It is important to apply critical thinking skills, however, people might start to think you’re kind of critical.
Critical listening is valuable and centers on understanding a message and evaluating it. Then determining whether to accept or reject the message based on a standard of judgment upon which to conduct a careful analysis of the strengths and weaknesses of a position or decision.
However, there are different levels of listening.
Discriminative listening is when a person listens for the purpose of distinguishing sound or visual differences, like a mechanic opening the hood of your car or taking a test drive.
Comprehensive listening is when the listener’s objective is to understand the information or material, like back in high school or in college to pass the test.
Therapeutic Listening is when a listener acts as a soundboard for a person to talk out a problem, like a friend, a colleague, or a counselor.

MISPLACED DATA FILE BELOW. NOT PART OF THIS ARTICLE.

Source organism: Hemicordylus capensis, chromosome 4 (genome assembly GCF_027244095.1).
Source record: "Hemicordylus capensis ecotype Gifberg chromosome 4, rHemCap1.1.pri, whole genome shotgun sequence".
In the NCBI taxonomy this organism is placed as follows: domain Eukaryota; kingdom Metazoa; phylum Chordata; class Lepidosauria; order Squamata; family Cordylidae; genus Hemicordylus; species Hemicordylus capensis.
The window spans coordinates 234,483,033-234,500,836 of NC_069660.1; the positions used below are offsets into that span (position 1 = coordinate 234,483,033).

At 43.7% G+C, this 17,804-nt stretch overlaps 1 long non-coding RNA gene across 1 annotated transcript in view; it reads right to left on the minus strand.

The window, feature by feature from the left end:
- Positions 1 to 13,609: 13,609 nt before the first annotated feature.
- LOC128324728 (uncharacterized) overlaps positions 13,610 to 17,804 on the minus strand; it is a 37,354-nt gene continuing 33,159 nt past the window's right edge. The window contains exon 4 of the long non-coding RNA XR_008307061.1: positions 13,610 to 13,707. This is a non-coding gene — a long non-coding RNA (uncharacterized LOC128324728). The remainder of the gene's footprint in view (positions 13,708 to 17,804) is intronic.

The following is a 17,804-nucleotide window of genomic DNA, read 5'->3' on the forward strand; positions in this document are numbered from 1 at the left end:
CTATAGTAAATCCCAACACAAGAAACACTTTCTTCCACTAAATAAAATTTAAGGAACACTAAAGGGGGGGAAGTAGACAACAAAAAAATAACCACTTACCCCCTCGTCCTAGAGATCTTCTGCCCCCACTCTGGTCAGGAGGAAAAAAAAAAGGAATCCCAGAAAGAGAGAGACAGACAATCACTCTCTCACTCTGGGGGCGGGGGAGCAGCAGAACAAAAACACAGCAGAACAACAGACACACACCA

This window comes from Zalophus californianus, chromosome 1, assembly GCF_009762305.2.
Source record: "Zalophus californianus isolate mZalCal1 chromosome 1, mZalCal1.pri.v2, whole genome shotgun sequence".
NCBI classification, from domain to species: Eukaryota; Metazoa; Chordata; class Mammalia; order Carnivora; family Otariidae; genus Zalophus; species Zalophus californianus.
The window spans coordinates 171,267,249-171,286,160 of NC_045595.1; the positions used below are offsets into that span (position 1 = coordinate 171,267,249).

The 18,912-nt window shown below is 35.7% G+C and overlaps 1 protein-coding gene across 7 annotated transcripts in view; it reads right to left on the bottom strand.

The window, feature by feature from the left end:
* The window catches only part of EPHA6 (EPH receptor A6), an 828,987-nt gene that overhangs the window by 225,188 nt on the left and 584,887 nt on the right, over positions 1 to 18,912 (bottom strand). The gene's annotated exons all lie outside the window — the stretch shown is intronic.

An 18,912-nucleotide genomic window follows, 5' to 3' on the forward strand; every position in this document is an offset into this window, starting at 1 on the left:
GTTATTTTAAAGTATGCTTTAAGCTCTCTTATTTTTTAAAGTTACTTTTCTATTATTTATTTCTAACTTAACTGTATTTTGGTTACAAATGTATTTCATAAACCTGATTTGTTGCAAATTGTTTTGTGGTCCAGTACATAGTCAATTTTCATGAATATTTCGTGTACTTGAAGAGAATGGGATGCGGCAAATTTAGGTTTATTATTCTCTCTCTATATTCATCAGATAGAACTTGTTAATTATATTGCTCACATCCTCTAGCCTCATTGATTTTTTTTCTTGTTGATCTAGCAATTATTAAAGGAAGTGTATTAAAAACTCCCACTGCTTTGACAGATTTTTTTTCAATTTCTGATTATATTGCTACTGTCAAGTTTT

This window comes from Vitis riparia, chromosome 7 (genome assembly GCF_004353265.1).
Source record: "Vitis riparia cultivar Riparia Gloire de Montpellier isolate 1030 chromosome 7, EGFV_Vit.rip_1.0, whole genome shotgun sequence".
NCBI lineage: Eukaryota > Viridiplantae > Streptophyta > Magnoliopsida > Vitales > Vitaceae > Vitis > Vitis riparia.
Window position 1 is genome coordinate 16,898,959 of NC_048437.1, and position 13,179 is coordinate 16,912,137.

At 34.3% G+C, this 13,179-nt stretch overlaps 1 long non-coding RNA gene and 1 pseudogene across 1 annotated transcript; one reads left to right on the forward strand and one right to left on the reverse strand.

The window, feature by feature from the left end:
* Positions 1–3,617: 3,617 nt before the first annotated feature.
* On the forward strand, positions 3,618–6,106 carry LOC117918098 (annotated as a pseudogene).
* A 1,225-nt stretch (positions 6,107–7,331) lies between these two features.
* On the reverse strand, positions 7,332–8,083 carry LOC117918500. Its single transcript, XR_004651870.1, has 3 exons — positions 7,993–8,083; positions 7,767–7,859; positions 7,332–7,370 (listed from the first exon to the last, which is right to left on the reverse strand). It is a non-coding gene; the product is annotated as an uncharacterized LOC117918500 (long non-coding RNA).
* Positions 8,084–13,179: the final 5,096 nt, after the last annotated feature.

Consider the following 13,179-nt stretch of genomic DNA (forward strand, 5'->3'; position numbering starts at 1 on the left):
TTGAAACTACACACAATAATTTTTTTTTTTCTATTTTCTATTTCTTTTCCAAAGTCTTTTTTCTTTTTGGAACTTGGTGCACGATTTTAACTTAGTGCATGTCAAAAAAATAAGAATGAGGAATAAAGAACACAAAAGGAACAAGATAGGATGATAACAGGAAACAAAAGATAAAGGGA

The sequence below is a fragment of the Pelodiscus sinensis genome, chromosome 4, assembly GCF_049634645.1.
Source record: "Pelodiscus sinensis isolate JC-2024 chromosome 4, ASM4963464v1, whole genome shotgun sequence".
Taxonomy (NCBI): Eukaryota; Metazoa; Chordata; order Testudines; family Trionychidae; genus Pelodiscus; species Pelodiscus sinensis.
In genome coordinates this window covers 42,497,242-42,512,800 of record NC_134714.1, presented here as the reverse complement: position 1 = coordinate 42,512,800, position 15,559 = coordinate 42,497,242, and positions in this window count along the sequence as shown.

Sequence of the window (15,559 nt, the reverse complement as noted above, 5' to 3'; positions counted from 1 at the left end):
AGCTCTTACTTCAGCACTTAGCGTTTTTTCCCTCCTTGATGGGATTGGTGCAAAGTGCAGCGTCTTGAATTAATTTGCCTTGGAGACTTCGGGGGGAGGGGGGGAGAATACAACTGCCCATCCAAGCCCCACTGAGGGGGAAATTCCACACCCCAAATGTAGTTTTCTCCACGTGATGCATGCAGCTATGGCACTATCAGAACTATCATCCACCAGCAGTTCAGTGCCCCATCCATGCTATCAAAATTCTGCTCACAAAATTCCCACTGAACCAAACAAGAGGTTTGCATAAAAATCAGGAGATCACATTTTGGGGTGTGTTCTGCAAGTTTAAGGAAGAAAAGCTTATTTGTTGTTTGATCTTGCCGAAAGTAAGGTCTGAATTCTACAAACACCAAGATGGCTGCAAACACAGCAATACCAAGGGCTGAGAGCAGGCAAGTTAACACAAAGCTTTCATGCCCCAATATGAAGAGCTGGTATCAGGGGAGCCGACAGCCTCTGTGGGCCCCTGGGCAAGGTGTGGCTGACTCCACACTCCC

Appreciative listening is when a person listens to something to gain pleasure or an impression of the material, like music or your favorite motivational speaker.
So much of our communication behavior is a pattern. Some researchers claim that nearly 80% of our communication behavior is automatic. We are kind of like giant jukeboxes. When people push our buttons, we reach up, grab a record, and give it a spin. We need to pause, scratch the record, and choose how to respond rather than react.
If you and your coworkers are struggling with really listening to each other, contact me at email@example.com and I will provide a speech, seminar, workshop, or a live virtual presentation, that will enhance listening skills and improve relationships.